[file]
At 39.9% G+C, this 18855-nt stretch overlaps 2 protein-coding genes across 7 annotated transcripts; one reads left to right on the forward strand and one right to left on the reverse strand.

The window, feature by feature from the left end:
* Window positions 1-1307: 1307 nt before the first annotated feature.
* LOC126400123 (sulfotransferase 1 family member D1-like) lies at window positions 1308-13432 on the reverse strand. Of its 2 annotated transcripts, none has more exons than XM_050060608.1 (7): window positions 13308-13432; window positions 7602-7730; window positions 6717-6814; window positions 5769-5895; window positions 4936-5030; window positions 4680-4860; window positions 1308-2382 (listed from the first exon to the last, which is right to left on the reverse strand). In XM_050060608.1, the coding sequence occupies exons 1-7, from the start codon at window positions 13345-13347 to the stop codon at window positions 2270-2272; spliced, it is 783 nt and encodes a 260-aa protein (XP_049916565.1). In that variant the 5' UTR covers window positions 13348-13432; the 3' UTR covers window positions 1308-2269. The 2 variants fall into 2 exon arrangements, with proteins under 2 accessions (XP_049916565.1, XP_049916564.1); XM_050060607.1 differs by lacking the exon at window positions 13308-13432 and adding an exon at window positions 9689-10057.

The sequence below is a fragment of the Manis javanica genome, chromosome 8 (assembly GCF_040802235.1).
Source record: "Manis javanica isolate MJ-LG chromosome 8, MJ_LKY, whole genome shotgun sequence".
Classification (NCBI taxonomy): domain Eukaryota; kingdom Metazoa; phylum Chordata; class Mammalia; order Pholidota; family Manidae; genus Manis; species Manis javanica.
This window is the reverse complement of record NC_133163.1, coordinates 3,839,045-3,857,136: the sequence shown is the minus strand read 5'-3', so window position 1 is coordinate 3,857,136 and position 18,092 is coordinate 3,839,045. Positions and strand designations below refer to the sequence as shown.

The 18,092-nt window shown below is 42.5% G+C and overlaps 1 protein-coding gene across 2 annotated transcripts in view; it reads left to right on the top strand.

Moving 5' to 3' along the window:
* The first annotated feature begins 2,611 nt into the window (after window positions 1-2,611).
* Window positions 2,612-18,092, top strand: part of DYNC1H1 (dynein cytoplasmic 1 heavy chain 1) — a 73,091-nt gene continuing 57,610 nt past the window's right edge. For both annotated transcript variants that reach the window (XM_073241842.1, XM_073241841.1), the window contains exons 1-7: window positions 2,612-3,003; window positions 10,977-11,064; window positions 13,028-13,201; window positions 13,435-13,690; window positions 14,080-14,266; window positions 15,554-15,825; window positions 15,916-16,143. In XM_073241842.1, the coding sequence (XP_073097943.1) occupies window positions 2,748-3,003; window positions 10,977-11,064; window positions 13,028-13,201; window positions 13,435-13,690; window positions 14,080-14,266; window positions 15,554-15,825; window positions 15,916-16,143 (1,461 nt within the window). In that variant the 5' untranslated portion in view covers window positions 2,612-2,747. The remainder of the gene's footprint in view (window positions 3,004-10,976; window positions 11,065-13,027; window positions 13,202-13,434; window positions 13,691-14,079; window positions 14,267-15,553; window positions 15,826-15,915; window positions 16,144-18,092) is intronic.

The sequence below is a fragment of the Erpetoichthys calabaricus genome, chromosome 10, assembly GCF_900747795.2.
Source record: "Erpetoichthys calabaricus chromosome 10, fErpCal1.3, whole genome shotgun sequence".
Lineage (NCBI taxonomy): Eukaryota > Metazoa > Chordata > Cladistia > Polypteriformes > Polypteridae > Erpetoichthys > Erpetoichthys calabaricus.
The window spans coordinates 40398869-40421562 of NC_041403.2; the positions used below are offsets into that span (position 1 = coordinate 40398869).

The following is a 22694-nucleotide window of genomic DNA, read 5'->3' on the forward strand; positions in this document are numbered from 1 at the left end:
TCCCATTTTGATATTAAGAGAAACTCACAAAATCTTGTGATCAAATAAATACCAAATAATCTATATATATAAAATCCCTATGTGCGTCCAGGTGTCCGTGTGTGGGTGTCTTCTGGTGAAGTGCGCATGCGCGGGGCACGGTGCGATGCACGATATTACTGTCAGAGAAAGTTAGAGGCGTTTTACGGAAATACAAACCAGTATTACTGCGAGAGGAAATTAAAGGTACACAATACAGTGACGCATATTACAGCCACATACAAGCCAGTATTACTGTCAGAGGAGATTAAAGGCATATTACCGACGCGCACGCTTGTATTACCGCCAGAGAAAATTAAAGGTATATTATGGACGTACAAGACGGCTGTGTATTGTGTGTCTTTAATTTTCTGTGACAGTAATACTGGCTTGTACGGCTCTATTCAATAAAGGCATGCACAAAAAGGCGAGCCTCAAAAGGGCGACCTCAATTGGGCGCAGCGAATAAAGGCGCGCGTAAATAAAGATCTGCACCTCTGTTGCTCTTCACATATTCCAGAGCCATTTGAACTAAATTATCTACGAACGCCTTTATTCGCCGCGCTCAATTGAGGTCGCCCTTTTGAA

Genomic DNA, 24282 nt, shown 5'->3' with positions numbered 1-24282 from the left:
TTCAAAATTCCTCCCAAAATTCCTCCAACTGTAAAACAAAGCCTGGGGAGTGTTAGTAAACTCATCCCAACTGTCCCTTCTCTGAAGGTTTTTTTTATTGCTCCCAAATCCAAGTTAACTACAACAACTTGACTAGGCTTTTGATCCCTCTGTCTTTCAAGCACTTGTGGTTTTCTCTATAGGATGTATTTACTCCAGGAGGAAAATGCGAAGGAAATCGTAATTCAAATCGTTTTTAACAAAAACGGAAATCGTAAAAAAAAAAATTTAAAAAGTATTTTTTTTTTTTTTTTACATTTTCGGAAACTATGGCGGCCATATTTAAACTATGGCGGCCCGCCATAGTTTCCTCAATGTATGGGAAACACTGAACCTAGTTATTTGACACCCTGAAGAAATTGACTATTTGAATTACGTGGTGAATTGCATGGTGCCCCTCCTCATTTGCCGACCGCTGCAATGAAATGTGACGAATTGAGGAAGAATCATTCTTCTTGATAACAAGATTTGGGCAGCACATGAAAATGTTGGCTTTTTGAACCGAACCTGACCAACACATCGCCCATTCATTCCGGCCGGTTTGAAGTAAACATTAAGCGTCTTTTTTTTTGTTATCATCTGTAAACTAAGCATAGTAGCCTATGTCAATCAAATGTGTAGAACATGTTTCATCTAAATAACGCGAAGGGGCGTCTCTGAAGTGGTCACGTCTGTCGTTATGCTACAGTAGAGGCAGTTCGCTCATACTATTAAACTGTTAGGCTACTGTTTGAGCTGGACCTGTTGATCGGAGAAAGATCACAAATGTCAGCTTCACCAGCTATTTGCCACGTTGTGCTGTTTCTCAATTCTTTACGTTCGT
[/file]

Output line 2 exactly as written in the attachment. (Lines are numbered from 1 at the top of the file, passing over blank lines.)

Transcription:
The window, feature by feature from the left end: